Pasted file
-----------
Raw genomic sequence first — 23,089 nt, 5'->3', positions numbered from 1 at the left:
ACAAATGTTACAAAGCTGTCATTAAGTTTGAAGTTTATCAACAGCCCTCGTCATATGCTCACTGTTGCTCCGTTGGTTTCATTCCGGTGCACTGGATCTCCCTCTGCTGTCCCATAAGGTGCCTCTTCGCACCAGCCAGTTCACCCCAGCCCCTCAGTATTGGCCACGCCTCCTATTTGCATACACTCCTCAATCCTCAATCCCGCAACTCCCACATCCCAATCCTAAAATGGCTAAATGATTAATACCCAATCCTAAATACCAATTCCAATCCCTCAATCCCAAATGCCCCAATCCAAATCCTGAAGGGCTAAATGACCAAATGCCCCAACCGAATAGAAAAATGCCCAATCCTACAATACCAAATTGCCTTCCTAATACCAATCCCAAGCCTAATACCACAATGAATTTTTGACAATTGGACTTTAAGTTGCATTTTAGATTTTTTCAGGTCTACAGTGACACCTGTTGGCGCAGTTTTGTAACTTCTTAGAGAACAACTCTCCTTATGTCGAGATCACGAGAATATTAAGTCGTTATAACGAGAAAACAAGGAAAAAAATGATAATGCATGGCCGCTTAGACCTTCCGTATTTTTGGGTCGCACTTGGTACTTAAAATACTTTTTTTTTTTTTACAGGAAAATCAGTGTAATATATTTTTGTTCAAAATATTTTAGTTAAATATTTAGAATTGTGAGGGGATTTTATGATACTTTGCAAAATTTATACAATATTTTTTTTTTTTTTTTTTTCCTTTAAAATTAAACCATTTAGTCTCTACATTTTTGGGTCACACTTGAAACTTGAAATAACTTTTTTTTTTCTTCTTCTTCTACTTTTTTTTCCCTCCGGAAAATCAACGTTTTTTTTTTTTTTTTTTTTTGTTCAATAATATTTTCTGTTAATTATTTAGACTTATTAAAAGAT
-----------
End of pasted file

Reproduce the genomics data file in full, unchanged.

Raw genomic sequence first — 23,089 nt, 5'->3', positions numbered from 1 at the left:
ACAAATGTTACAAAGCTGTCATTAAGTTTGAAGTTTATCAACAGCCCTCGTCATATGCTCACTGTTGCTCCGTTGGTTTCATTCCGGTGCACTGGATCTCCCTCTGCTGTCCCATAAGGTGCCTCTTCGCACCAGCCAGTTCACCCCAGCCCCTCAGTATTGGCCACGCCTCCTATTTGCATACACTCCTCAATCCTCAATCCCGCAACTCCCACATCCCAATCCTAAAATGGCTAAATGATTAATACCCAATCCTAAATACCAATTCCAATCCCTCAATCCCAAATGCCCCAATCCAAATCCTGAAGGGCTAAATGACCAAATGCCCCAACCGAATAGAAAAATGCCCAATCCTACAATACCAAATTGCCTTCCTAATACCAATCCCAAGCCTAATACCACAATGAATTTTTGACAATTGGACTTTAAGTTGCATTTTAGATTTTTTCAGGTCTACAGTGACACCTGTTGGCGCAGTTTTGTAACTTCTTAGAGAACAACTCTCCTTATGTCGAGATCACGAGAATATTAAGTCGTTATAACGAGAAAACAAGGAAAAAAATGATAATGCATGGCCGCTTAGACCTTCCGTATTTTTGGGTCGCACTTGGTACTTAAAATACTTTTTTTTTTTTTACAGGAAAATCAGTGTAATATATTTTTGTTCAAAATATTTTAGTTAAATATTTAGAATTGTGAGGGGATTTTATGATACTTTGCAAAATTTATACAATATTTTTTTTTTTTTTTTTTTCCTTTAAAATTAAACCATTTAGTCTCTACATTTTTGGGTCACACTTGAAACTTGAAATAACTTTTTTTTTTCTTCTTCTTCTACTTTTTTTTCCCTCCGGAAAATCAACGTTTTTTTTTTTTTTTTTTTTTGTTCAATAATATTTTCTGTTAATTATTTAGACTTATTAAAAGAT